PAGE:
American Stores were sold in 1979 to the Skaggs Companies which took the American Stores name, moving its headquarters to Salt Lake City. Also in 1979, American Stores announced that it would be closing most of its stores in New York state. In the 1980s, American Stores undertook various acquisitions (including Chicago metropolitan area chain Jewel Food Stores) which ran the Jewel-T chain; it operated in many former urban Acme buildings. In 1995, Acme sold 45 stores in northeastern Pennsylvania to Penn Traffic.[4] American Stores was acquired by major Western and Southern chain Albertsons in November 1999.

In 2006, Albertsons' supermarket holdings were bought by Cerberus Capital Management and SuperValu and divided amongst the two companies, with Acme going to SuperValu. In 2013 Cerberus, which was operating the Albertsons stores it owned under the name Albertsons LLC, agreed to purchase Acme from SuperValu.

Current and future operations[edit]

Red indicates where Acme currently operates (other colors represent Acme's parent Albertson's footprint with its various banners)

Acme is the second-largest food and drug retailer in the Delaware Valley,[3] where it competes with such chains as Ahold's Giant-Carlisle, Giant-Landover, and Stop & Shop; Wakefern Food Corporation's ShopRite; Walmart and its warehouse club subsidiary Sam's Club; warehouse club Costco; natural/organic products retailer Whole Foods Market; Wegmans Food Markets; Trader Joe's and its discount subsidiary Aldi; North Carolina-based Food Lion, and various smaller chains. Acme was the regional sales leader in the Philadelphia area for decades, and only lost its lead to ShopRite in 2011.

Acme offers online grocery shopping[5] for orders that can be picked up at the store. Before 2009, Acme also delivered to customers through online orders. In 2004, Acme introduced self-checkout stands, where shoppers could scan and bag their own groceries; however, many stores (including acquired stores - see below) have had their self-checkouts removed in an effort to expand customer service. In 2008, many Acme stores began adding hot food bars to the deli section.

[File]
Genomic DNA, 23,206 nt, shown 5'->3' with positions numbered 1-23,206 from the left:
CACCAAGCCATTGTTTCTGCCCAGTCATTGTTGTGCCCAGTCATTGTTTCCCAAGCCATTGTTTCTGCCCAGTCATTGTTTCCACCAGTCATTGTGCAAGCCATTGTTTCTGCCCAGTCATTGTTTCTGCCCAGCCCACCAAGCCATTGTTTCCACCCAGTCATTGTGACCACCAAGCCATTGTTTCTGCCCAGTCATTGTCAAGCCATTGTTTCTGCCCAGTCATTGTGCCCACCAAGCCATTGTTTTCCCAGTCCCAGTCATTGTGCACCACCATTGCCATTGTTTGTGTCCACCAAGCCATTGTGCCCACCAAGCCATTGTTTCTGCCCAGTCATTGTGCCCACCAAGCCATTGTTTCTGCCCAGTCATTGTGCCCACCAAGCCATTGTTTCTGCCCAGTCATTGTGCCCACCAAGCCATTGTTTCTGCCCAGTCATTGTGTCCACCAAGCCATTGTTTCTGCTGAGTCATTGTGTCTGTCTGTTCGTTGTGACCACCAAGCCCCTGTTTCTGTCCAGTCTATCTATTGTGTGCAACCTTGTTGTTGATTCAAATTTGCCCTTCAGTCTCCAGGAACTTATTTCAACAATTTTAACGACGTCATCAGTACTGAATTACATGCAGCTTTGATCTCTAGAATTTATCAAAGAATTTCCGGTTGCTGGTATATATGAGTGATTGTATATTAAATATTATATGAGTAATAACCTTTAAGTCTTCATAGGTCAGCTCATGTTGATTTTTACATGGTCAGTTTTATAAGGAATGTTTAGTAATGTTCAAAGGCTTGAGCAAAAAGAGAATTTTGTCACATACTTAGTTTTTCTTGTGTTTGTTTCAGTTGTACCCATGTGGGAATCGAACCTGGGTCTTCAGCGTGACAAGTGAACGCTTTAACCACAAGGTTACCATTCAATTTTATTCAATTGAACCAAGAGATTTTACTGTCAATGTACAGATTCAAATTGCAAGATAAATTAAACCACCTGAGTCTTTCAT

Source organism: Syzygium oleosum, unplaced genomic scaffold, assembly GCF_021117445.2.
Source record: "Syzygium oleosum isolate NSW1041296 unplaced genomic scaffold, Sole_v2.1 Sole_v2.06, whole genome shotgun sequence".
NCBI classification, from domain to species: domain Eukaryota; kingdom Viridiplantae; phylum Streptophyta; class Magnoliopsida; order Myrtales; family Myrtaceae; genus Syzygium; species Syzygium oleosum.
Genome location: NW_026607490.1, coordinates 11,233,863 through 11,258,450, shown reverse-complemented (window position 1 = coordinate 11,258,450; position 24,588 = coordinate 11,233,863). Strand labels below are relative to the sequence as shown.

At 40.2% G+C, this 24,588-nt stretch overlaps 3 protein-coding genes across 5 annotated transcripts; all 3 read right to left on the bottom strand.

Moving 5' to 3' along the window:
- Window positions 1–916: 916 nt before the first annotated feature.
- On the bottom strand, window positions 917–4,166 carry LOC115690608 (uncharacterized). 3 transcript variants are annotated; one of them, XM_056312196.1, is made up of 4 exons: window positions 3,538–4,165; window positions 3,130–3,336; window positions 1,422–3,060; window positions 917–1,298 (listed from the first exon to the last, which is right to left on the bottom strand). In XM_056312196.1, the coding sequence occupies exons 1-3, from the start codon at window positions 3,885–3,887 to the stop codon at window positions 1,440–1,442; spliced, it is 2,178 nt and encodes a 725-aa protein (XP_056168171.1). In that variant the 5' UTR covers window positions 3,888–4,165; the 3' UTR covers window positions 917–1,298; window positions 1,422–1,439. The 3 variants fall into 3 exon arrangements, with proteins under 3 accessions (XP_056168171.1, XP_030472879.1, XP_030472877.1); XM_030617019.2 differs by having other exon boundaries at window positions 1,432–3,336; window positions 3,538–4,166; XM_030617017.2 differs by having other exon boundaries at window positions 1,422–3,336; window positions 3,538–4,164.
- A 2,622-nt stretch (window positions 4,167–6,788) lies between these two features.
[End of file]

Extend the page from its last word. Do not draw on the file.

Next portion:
In July 2015, Acme's competitor A&P announced it would be filing for Chapter 11 bankruptcy protection for the second time in three years and ceasing operations after 156 years. A&P began placing many of its stores up for auction shortly thereafter and Acme placed bids on 76 of them, eventually taking the leases to 71 stores in all from A&P's namesake brand and its subsidiaries Pathmark, Waldbaum's, and Superfresh.[6] This enabled Acme to expand its footprint in the Philadelphia metropolitan area, where they competed with both Pathmark and Superfresh for business, re-establish its presence in the New York metropolitan area, which had been greatly scaled back over the previous two decades, and return to former market areas like Delaware and Maryland. In addition, Albertsons was able to return to Connecticut with some of its purchases; in 2006, Acme's corporate sibling Shaw's sold off or closed all of its stores in Connecticut. It was also announced in August 2015 that Acme would be taking over a former Genuardi's location in Barnegat, NJ; this was made possible by the merger of Albertsons and Safeway, which had owned the Genuardi's chain before shutting it down a few years before, and continued to own the lease on the property. (This store is now open as of February 5, 2016.) Acme has also completed the purchases of the leases of two closed A&P stores in Boonton, NJ and Patterson, NY that it plans to reopen as well as an A&P Wine & Spirits location in Old Greenwich, CT. [7]